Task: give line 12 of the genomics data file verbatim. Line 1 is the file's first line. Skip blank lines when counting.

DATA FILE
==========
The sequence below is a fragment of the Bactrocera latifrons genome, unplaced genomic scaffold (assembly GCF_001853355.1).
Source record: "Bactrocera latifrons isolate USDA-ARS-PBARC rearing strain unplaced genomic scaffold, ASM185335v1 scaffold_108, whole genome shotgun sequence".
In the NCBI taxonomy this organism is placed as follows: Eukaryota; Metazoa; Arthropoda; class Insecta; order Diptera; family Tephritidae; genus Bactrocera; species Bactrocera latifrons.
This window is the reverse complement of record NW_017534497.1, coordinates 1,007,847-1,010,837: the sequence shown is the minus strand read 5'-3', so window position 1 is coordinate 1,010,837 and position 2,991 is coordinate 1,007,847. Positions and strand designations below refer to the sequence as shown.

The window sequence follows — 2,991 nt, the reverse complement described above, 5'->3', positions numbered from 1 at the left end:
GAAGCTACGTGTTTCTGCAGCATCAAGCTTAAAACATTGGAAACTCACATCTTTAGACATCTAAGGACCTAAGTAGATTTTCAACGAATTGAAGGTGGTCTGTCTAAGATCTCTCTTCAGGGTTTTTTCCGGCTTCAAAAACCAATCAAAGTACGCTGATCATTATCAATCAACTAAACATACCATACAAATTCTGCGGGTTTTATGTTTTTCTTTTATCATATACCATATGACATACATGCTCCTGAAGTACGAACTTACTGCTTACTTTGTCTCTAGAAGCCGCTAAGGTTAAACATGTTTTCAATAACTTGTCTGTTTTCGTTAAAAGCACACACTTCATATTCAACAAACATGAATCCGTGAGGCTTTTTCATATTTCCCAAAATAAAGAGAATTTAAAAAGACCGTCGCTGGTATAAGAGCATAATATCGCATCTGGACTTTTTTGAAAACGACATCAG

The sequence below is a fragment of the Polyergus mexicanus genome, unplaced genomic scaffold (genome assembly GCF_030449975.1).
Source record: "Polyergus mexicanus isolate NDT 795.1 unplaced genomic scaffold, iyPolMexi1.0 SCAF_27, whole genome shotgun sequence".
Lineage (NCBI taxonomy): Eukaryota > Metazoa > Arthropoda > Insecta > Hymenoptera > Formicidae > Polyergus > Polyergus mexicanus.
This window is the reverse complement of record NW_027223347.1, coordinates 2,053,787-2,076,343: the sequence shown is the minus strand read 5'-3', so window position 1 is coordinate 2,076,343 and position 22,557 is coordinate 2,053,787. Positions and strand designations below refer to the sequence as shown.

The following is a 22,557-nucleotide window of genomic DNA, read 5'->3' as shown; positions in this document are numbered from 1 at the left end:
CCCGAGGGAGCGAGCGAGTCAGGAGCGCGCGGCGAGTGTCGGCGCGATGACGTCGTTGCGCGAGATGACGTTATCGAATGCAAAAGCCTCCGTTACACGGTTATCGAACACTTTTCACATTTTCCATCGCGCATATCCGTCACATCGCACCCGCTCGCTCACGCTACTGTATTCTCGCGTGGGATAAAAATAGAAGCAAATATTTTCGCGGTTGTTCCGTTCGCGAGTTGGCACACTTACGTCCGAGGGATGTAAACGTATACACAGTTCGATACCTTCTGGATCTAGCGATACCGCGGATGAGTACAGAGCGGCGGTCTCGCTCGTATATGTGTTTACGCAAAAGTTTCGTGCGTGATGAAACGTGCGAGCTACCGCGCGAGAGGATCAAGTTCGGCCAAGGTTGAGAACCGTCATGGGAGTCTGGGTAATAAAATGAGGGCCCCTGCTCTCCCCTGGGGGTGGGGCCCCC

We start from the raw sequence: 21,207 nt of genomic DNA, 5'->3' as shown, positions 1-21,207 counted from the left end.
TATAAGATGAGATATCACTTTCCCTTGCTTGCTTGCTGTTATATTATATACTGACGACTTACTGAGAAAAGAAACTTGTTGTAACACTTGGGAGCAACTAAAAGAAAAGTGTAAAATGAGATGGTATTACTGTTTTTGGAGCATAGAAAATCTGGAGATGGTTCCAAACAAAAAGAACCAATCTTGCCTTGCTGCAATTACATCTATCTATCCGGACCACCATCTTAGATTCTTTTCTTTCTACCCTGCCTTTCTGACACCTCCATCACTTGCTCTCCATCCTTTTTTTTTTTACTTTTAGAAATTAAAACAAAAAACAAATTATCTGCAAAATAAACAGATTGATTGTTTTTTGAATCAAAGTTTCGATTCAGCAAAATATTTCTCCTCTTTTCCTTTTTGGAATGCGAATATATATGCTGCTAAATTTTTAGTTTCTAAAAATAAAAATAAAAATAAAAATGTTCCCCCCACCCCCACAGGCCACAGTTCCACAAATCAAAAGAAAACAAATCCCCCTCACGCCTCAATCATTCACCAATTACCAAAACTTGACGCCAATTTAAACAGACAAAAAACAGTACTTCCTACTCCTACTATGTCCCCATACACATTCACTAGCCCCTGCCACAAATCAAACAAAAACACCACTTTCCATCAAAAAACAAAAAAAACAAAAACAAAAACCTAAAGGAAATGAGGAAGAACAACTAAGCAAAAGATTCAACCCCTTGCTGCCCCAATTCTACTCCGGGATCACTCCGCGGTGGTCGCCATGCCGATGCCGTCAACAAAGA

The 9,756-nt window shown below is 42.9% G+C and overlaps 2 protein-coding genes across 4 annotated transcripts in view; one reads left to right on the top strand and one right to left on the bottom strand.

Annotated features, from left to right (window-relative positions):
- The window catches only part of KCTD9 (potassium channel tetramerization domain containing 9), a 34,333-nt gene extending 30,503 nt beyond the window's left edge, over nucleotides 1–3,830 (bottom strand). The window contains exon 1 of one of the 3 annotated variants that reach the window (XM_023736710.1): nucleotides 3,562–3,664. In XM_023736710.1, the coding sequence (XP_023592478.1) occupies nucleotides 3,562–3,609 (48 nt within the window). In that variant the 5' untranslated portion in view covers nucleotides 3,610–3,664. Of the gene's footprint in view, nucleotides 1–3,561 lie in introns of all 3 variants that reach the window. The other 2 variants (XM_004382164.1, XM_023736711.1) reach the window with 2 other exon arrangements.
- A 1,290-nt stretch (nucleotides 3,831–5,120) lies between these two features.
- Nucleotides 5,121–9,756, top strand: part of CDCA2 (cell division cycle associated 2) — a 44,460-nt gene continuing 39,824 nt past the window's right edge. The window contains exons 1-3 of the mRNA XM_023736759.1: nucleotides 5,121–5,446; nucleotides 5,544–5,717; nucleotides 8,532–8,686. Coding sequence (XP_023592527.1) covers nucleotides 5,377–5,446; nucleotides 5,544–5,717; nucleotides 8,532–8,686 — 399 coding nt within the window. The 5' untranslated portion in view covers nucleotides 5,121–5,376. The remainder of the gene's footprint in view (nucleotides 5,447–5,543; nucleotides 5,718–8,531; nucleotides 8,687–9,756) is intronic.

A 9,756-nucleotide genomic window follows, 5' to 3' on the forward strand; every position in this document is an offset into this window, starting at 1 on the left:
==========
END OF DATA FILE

CCCGAGGGAGCGAGCGAGTCAGGAGCGCGCGGCGAGTGTCGGCGCGATGACGTCGTTGCGCGAGATGACGTTATCGAATGCAAAAGCCTCCGTTACACGGTTATCGAACACTTTTCACATTTTCCATCGCGCATATCCGTCACATCGCACCCGCTCGCTCACGCTACTGTATTCTCGCGTGGGATAAAAATAGAAGCAAATATTTTCGCGGTTGTTCCGTTCGCGAGTTGGCACACTTACGTCCGAGGGATGTAAACGTATACACAGTTCGATACCTTCTGGATCTAGCGATACCGCGGATGAGTACAGAGCGGCGGTCTCGCTCGTATATGTGTTTACGCAAAAGTTTCGTGCGTGATGAAACGTGCGAGCTACCGCGCGAGAGGATCAAGTTCGGCCAAGGTTGAGAACCGTCATGGGAGTCTGGGTAATAAAATGAGGGCCCCTGCTCTCCCCTGGGGGTGGGGCCCCC